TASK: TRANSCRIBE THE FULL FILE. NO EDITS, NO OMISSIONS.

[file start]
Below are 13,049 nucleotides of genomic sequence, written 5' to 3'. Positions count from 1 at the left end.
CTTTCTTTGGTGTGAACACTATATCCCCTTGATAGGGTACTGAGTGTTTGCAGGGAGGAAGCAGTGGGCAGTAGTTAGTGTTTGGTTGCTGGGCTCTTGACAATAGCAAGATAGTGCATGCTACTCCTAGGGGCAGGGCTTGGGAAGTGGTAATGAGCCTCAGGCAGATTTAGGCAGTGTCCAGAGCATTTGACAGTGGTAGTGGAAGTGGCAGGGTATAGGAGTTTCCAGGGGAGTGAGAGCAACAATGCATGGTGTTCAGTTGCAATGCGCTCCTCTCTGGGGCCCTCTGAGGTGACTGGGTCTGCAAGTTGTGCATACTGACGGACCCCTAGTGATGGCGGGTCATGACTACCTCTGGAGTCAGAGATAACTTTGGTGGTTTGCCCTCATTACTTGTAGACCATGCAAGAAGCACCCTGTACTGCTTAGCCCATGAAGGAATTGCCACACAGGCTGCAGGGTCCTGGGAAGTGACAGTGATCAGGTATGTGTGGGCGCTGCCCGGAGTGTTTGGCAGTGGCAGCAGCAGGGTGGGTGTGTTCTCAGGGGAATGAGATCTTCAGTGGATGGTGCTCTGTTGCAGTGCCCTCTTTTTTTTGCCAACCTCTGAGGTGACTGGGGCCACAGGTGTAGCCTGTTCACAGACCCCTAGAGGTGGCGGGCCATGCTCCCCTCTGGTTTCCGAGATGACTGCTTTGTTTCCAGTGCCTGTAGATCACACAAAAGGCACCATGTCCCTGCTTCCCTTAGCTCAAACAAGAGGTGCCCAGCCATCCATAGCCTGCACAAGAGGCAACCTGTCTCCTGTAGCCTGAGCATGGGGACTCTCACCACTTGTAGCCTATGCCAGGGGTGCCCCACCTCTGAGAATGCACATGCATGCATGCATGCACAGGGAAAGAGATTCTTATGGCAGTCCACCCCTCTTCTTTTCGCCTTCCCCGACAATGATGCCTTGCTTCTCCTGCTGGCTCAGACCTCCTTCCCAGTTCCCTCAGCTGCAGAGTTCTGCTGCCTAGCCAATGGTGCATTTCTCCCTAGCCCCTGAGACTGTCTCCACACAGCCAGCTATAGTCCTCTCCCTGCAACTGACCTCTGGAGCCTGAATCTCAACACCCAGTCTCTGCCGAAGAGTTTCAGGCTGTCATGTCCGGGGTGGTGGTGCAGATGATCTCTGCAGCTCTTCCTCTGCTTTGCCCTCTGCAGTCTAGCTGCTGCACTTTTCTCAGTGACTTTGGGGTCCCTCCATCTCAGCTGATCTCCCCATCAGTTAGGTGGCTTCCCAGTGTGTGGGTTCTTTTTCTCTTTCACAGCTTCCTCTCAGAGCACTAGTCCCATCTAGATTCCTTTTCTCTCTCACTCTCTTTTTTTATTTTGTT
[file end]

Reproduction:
Below are 13,049 nucleotides of genomic sequence, written 5' to 3'. Positions count from 1 at the left end.
CTTTCTTTGGTGTGAACACTATATCCCCTTGATAGGGTACTGAGTGTTTGCAGGGAGGAAGCAGTGGGCAGTAGTTAGTGTTTGGTTGCTGGGCTCTTGACAATAGCAAGATAGTGCATGCTACTCCTAGGGGCAGGGCTTGGGAAGTGGTAATGAGCCTCAGGCAGATTTAGGCAGTGTCCAGAGCATTTGACAGTGGTAGTGGAAGTGGCAGGGTATAGGAGTTTCCAGGGGAGTGAGAGCAACAATGCATGGTGTTCAGTTGCAATGCGCTCCTCTCTGGGGCCCTCTGAGGTGACTGGGTCTGCAAGTTGTGCATACTGACGGACCCCTAGTGATGGCGGGTCATGACTACCTCTGGAGTCAGAGATAACTTTGGTGGTTTGCCCTCATTACTTGTAGACCATGCAAGAAGCACCCTGTACTGCTTAGCCCATGAAGGAATTGCCACACAGGCTGCAGGGTCCTGGGAAGTGACAGTGATCAGGTATGTGTGGGCGCTGCCCGGAGTGTTTGGCAGTGGCAGCAGCAGGGTGGGTGTGTTCTCAGGGGAATGAGATCTTCAGTGGATGGTGCTCTGTTGCAGTGCCCTCTTTTTTTTGCCAACCTCTGAGGTGACTGGGGCCACAGGTGTAGCCTGTTCACAGACCCCTAGAGGTGGCGGGCCATGCTCCCCTCTGGTTTCCGAGATGACTGCTTTGTTTCCAGTGCCTGTAGATCACACAAAAGGCACCATGTCCCTGCTTCCCTTAGCTCAAACAAGAGGTGCCCAGCCATCCATAGCCTGCACAAGAGGCAACCTGTCTCCTGTAGCCTGAGCATGGGGACTCTCACCACTTGTAGCCTATGCCAGGGGTGCCCCACCTCTGAGAATGCACATGCATGCATGCATGCACAGGGAAAGAGATTCTTATGGCAGTCCACCCCTCTTCTTTTCGCCTTCCCCGACAATGATGCCTTGCTTCTCCTGCTGGCTCAGACCTCCTTCCCAGTTCCCTCAGCTGCAGAGTTCTGCTGCCTAGCCAATGGTGCATTTCTCCCTAGCCCCTGAGACTGTCTCCACACAGCCAGCTATAGTCCTCTCCCTGCAACTGACCTCTGGAGCCTGAATCTCAACACCCAGTCTCTGCCGAAGAGTTTCAGGCTGTCATGTCCGGGGTGGTGGTGCAGATGATCTCTGCAGCTCTTCCTCTGCTTTGCCCTCTGCAGTCTAGCTGCTGCACTTTTCTCAGTGACTTTGGGGTCCCTCCATCTCAGCTGATCTCCCCATCAGTTAGGTGGCTTCCCAGTGTGTGGGTTCTTTTTCTCTTTCACAGCTTCCTCTCAGAGCACTAGTCCCATCTAGATTCCTTTTCTCTCTCACTCTCTTTTTTTATTTTGTT